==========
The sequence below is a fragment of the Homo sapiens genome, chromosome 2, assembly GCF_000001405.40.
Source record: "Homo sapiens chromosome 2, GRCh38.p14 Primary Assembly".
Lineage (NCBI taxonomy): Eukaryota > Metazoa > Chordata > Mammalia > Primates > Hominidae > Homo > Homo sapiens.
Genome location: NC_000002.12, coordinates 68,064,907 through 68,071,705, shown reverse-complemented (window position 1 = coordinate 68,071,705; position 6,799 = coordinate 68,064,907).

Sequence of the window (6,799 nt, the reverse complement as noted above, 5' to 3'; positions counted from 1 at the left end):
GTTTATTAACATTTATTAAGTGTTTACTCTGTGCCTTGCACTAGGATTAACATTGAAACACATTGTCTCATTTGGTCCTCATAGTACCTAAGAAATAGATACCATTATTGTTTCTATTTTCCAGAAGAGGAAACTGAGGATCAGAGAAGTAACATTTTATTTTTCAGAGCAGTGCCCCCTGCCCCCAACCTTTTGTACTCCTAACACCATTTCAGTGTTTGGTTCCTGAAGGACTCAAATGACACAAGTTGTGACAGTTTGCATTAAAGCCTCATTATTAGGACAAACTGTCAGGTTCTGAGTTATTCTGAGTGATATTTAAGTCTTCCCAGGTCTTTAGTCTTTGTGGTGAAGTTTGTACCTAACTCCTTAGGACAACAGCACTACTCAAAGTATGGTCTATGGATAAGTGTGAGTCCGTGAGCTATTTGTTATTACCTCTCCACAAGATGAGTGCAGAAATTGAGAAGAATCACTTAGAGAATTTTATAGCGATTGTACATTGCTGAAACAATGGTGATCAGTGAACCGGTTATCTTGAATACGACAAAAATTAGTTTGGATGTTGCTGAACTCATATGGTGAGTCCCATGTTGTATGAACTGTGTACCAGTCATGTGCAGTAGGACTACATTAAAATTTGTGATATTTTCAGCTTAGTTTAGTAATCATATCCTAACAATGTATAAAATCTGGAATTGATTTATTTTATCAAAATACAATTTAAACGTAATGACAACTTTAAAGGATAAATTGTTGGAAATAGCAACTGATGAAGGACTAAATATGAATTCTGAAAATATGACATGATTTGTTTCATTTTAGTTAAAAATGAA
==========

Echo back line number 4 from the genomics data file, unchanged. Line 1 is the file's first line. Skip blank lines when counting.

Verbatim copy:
Genome location: NC_000002.12, coordinates 68,064,907 through 68,071,705, shown reverse-complemented (window position 1 = coordinate 68,071,705; position 6,799 = coordinate 68,064,907).